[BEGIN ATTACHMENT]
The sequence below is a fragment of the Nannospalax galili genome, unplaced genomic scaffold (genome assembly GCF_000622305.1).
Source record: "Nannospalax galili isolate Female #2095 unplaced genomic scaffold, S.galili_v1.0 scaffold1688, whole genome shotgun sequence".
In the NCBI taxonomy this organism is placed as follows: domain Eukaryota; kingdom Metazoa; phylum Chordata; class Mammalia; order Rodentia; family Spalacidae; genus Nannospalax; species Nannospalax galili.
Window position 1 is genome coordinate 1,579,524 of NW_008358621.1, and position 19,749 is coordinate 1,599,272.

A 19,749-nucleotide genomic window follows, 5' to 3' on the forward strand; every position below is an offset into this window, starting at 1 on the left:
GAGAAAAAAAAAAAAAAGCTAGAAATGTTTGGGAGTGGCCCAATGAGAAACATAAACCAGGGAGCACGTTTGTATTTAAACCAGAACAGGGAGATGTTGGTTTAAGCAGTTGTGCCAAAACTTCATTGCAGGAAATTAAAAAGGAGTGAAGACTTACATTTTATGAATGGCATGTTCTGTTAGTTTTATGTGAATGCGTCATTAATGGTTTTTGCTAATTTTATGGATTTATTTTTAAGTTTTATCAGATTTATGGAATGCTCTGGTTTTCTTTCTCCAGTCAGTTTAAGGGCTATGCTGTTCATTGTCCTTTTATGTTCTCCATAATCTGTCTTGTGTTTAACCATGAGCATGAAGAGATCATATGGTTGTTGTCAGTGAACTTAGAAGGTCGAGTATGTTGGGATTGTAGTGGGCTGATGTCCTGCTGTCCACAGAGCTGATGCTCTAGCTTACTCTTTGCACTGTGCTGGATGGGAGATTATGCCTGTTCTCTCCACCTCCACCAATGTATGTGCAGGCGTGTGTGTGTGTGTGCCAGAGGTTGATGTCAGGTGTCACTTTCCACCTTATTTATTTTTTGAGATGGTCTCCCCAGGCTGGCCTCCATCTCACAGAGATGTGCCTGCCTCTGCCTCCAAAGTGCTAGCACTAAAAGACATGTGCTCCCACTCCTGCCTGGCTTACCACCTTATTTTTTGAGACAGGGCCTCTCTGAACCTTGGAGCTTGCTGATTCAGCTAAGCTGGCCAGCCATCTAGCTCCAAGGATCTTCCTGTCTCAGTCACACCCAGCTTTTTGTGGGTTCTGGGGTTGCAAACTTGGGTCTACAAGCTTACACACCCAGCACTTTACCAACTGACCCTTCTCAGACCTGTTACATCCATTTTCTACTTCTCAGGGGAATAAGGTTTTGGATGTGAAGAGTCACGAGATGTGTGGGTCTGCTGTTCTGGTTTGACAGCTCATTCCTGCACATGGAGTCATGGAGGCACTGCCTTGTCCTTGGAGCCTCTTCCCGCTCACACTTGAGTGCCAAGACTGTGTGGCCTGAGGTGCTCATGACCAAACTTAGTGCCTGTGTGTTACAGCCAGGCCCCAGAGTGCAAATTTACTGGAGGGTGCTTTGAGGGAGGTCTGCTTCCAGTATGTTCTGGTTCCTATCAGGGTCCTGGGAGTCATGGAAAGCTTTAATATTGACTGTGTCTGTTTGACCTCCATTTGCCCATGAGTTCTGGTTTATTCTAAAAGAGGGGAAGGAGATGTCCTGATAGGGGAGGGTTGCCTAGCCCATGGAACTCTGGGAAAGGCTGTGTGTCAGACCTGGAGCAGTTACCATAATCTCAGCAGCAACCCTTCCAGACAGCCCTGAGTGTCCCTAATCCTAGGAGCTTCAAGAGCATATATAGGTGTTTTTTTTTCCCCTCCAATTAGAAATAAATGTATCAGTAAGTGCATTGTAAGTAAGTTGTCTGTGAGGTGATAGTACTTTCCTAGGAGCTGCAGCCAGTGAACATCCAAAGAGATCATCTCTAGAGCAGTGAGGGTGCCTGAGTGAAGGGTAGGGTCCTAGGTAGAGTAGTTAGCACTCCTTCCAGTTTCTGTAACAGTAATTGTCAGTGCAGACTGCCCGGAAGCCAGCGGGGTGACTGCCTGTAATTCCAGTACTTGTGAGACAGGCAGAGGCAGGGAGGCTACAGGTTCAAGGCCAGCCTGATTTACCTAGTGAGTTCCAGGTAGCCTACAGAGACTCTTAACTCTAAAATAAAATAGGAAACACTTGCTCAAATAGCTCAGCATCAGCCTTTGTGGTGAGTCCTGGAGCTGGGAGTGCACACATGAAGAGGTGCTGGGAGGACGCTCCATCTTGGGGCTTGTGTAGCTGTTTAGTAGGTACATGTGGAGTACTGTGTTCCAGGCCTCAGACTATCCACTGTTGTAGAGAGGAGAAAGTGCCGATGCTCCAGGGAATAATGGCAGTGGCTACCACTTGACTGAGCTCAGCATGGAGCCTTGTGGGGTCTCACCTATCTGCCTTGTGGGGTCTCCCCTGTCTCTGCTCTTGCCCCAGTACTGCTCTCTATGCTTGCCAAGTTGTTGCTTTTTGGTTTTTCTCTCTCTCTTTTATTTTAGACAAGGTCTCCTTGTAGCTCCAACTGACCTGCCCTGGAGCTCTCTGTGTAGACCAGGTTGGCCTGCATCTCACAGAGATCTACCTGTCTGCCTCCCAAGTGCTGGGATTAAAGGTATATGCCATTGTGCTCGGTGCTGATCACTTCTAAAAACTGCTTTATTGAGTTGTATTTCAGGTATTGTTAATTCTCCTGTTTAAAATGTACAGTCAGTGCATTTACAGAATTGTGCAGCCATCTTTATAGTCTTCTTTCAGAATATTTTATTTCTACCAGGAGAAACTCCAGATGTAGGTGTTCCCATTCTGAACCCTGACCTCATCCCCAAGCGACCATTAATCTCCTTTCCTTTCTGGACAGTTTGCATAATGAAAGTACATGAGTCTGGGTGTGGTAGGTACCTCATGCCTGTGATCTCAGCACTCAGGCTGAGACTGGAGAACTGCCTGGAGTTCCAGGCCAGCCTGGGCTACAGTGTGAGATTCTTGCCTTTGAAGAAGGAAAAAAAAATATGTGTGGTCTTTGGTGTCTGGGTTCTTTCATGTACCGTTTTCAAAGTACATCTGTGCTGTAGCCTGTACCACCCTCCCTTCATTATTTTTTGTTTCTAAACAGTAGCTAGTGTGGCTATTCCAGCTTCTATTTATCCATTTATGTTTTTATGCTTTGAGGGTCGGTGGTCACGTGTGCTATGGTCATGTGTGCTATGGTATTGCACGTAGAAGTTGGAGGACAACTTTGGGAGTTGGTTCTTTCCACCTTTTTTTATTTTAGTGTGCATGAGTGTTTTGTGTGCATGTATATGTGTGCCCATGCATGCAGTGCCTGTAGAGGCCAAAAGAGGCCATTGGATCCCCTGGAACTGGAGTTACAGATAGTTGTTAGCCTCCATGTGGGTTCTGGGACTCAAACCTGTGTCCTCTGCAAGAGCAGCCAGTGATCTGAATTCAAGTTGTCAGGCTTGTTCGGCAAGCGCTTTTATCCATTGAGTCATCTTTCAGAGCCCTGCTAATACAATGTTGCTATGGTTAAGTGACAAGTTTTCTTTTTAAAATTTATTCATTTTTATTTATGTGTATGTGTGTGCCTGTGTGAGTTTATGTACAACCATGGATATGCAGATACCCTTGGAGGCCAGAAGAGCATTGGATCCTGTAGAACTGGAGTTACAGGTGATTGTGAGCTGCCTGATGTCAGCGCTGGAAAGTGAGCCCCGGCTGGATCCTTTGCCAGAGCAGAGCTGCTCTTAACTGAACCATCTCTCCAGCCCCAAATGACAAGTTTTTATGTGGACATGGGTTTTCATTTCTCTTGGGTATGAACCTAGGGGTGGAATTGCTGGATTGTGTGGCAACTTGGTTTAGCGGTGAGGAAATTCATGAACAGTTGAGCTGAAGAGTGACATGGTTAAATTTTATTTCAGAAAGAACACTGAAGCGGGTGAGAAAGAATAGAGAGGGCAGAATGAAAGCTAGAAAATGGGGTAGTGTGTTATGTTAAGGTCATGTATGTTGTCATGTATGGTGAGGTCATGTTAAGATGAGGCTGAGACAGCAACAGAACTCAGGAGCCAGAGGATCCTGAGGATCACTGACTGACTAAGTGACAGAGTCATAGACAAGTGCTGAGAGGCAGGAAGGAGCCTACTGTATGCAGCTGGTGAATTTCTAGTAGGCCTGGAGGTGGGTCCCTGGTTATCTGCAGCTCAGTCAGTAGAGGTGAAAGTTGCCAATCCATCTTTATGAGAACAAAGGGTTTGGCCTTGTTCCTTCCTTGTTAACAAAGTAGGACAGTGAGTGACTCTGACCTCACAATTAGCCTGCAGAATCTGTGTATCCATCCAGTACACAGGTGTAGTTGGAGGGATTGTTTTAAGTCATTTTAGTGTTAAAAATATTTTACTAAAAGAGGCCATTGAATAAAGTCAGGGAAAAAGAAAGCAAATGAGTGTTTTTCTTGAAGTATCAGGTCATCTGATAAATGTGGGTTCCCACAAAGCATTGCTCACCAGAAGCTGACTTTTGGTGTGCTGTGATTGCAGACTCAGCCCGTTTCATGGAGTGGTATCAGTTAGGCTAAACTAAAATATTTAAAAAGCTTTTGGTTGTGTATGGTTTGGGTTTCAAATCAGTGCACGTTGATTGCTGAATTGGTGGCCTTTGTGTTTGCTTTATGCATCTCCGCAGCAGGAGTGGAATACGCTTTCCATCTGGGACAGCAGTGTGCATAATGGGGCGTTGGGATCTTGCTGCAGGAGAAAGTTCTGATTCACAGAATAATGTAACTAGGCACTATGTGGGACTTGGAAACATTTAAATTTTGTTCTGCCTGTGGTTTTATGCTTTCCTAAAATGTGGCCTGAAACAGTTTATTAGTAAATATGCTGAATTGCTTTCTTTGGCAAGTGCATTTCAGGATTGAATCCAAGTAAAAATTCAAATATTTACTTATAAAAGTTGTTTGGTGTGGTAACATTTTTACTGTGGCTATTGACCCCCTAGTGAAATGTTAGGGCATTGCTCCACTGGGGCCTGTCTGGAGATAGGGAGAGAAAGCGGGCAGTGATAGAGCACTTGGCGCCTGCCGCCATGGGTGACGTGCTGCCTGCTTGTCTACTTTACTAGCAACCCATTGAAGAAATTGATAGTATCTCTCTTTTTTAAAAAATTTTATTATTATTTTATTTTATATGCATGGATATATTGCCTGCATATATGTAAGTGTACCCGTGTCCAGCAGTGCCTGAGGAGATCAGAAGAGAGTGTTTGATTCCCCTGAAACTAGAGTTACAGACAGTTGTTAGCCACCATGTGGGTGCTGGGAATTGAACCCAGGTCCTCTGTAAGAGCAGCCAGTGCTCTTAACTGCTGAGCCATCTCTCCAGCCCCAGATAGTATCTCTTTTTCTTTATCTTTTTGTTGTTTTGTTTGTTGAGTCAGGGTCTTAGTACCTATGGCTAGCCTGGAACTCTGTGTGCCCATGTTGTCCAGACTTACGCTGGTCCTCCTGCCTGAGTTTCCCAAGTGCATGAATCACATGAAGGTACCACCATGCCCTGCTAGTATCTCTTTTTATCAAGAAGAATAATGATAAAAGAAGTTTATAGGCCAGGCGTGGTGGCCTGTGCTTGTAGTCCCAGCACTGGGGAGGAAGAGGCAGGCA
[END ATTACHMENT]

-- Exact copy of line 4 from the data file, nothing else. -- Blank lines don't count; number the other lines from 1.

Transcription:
Window position 1 is genome coordinate 1,579,524 of NW_008358621.1, and position 19,749 is coordinate 1,599,272.